Upcoming pelvic exam giving you a case of the pre-appointment jitters? We get it, Betties! Women’s health can often feel murky with annuals, exams, checkups, and smears (oh my!) not well explained + understood, leaving a Betty in the dark about *why* these are essential for their health and *what* to expect when they head into a GYN appointment.
And that’s why we’re here, to walk you through a pelvic exam, step by step, and go into the details to get you feeling ready for your appointment.
A pelvic is a physical examination to check up on your internal reproductive organs including your vagina, cervix, uterus, and ovaries.
Unlike a Pap test, which The American College of Obstetricians and Gynecologists (ACOG) recommend Betties get every three years after they hit 21, a pelvic exam is made on a shared-decision basis between patient and provider. Meaning, if you have symptoms – like abnormal bleeding, abnormal vaginal discharge, or pelvic pain – your provider may recommend an exam to diagnose the issue. Shared decision-making also implies that as a patient, you are empowered to request an exam from your provider if you feel one is needed!
1. First, you’ll be asked to undress completely and put on a medical gown. When the exam begins, you will lie on your back on the exam table and put your feet into foot holders—aka stirrups—that stick out at the end of the table. You may be feeling pretty exposed and your instinct might be to clamp your knees together. Betties, that’s perfectly okay! Feel free to point your knees inward while you and the provider get set up.
2. Next, you’re going to scoooootcha booty towards the end of the table (Think: a squat position while lying on your back). This position can help relax your pelvic muscles + allow your provider to see your vagina and cervix.
MEET THE SPECULUM
This women’s health *wundertool* is made of metal or plastic with two duckbill-shaped parts. When separated, these “bills” push the walls of the vagina out to allow a provider to see the entire length of the vagina and the cervix at the top.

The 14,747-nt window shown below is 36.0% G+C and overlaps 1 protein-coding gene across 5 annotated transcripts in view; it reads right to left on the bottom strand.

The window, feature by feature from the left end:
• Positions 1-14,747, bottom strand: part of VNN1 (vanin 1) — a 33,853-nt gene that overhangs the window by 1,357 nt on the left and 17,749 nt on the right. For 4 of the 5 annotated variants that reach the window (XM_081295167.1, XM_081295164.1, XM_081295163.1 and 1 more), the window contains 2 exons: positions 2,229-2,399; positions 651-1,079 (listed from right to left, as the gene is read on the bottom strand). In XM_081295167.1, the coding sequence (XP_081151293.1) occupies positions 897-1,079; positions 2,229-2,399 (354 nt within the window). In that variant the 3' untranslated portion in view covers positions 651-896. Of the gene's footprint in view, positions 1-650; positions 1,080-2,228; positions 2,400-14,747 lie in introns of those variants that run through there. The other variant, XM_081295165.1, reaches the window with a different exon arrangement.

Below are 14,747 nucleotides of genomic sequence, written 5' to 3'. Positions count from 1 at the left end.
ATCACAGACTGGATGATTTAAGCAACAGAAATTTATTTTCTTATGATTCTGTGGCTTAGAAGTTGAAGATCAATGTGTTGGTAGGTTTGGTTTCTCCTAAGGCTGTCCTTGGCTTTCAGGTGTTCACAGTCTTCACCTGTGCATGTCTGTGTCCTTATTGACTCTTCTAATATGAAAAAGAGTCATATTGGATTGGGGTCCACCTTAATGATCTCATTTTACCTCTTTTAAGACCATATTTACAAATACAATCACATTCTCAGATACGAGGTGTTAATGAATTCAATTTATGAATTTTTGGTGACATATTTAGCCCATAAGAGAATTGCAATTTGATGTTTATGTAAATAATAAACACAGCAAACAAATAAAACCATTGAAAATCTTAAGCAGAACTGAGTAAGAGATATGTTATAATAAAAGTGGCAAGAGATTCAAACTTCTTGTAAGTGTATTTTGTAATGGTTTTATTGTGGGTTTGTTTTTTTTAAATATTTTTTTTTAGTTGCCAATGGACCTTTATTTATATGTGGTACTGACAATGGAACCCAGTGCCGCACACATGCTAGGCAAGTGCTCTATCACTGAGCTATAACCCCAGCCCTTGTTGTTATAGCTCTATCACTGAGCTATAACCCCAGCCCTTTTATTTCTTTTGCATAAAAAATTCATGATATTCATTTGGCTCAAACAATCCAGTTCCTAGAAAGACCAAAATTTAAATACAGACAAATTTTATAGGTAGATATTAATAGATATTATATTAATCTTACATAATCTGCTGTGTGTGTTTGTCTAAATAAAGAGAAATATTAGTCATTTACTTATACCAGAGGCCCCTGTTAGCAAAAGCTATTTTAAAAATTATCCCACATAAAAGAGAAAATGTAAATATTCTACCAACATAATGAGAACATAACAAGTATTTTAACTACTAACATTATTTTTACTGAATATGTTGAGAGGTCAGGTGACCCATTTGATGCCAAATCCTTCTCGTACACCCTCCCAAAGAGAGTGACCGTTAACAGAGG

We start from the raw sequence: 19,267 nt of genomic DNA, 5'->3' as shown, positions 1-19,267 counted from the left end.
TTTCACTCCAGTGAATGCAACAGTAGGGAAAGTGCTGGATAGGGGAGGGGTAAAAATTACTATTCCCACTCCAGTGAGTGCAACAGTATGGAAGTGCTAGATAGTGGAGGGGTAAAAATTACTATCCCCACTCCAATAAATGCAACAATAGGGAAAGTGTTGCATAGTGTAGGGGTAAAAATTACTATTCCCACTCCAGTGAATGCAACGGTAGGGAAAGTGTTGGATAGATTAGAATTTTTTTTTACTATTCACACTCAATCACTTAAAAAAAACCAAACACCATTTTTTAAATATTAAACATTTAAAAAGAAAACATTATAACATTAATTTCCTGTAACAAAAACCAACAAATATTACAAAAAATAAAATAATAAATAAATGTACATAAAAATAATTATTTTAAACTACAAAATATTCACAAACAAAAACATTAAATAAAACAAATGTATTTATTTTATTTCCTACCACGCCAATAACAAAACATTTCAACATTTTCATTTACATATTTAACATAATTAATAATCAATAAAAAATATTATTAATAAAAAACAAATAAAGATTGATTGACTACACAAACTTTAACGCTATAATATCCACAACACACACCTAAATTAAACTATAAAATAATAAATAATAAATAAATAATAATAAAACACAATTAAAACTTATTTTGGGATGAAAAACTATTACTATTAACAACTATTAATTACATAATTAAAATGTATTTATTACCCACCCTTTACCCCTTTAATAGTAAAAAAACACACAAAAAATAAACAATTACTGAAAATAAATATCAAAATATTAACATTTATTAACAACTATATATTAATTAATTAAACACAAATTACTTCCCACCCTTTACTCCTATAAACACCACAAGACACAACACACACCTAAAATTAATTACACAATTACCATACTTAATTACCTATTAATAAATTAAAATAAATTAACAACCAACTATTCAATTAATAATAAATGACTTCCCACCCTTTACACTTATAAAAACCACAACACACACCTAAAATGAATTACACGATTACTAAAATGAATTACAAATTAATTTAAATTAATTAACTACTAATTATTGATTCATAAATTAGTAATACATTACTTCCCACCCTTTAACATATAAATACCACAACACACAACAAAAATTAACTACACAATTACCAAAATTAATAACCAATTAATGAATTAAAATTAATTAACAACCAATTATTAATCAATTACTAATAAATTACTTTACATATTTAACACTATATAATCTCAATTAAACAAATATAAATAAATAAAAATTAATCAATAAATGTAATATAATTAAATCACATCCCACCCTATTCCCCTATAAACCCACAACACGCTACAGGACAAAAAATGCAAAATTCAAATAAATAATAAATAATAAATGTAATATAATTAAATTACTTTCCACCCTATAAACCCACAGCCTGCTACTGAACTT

3. Now you’ll need to separate your knees so they’re pointing out toward the walls. Your provider should allow you to open your knees on your own. No one should ever force your knees open or hold them open.
4. Your provider will place the speculum inside your vagina and open it so they may examine your reproductive organs. You’ll most likely feel some pressure in your vagina + rectum, so take some deeeeep breaths to help relax your muscles.
we specialize in awkward!
Betties, you may feel like you need to pee, pass gas, or poop—and this is all normal! You’ll likely not do any of those things, but even if you do, just know that it’s okay. Your provider has seen it all!
5. Your provider may take samples from your cervix using a brush that resembles an oversized Q-Tip. This could be to check for sexually transmitted infections (STIs) or abnormal cells (aka Pap test!). If they do, they should always discuss what tests they are doing and why. After swabbing, the provider will remove the speculum.
6. The last part of a pelvic exam is called a bimanual exam, in which your provider feels the uterus by placing two gloved + lubricated fingers inside the vagina with one hand while using the other to press on the lower part of the abdomen. This allows a provider to feel the size + shape of your uterus and ovaries. You’ll likely feel uncomfortable pressure, but it should not be painful. Just keep those deep breaths coming to help you relax, Betties.
7. Alllllll done! *applause*
Betty’s Co. exists to help untangle some of those question marks, so you feel empowered in participating in your health, rather than ghost your GYN health altogether. By simply showing up (literally and mentally!), you’re taking action to protect your whole-self health.